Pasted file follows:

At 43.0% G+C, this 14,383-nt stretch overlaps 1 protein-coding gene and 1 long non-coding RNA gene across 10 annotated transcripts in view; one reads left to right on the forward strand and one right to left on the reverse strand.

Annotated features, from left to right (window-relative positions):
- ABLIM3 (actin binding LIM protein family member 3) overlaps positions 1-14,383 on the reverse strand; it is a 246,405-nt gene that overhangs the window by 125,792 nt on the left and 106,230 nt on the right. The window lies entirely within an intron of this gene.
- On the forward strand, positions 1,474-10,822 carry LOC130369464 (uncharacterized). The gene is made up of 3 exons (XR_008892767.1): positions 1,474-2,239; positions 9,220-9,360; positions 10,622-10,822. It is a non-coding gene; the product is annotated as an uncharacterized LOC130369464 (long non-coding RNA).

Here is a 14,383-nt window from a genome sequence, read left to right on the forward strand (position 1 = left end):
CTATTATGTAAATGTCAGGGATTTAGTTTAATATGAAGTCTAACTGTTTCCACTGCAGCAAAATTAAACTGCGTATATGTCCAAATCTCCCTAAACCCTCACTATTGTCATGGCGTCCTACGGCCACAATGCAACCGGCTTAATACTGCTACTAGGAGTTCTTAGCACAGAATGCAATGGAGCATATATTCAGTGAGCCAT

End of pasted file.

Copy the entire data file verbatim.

At 43.0% G+C, this 14,383-nt stretch overlaps 1 protein-coding gene and 1 long non-coding RNA gene across 10 annotated transcripts in view; one reads left to right on the forward strand and one right to left on the reverse strand.

Annotated features, from left to right (window-relative positions):
- ABLIM3 (actin binding LIM protein family member 3) overlaps positions 1-14,383 on the reverse strand; it is a 246,405-nt gene that overhangs the window by 125,792 nt on the left and 106,230 nt on the right. The window lies entirely within an intron of this gene.
- On the forward strand, positions 1,474-10,822 carry LOC130369464 (uncharacterized). The gene is made up of 3 exons (XR_008892767.1): positions 1,474-2,239; positions 9,220-9,360; positions 10,622-10,822. It is a non-coding gene; the product is annotated as an uncharacterized LOC130369464 (long non-coding RNA).

Here is a 14,383-nt window from a genome sequence, read left to right on the forward strand (position 1 = left end):
CTATTATGTAAATGTCAGGGATTTAGTTTAATATGAAGTCTAACTGTTTCCACTGCAGCAAAATTAAACTGCGTATATGTCCAAATCTCCCTAAACCCTCACTATTGTCATGGCGTCCTACGGCCACAATGCAACCGGCTTAATACTGCTACTAGGAGTTCTTAGCACAGAATGCAATGGAGCATATATTCAGTGAGCCAT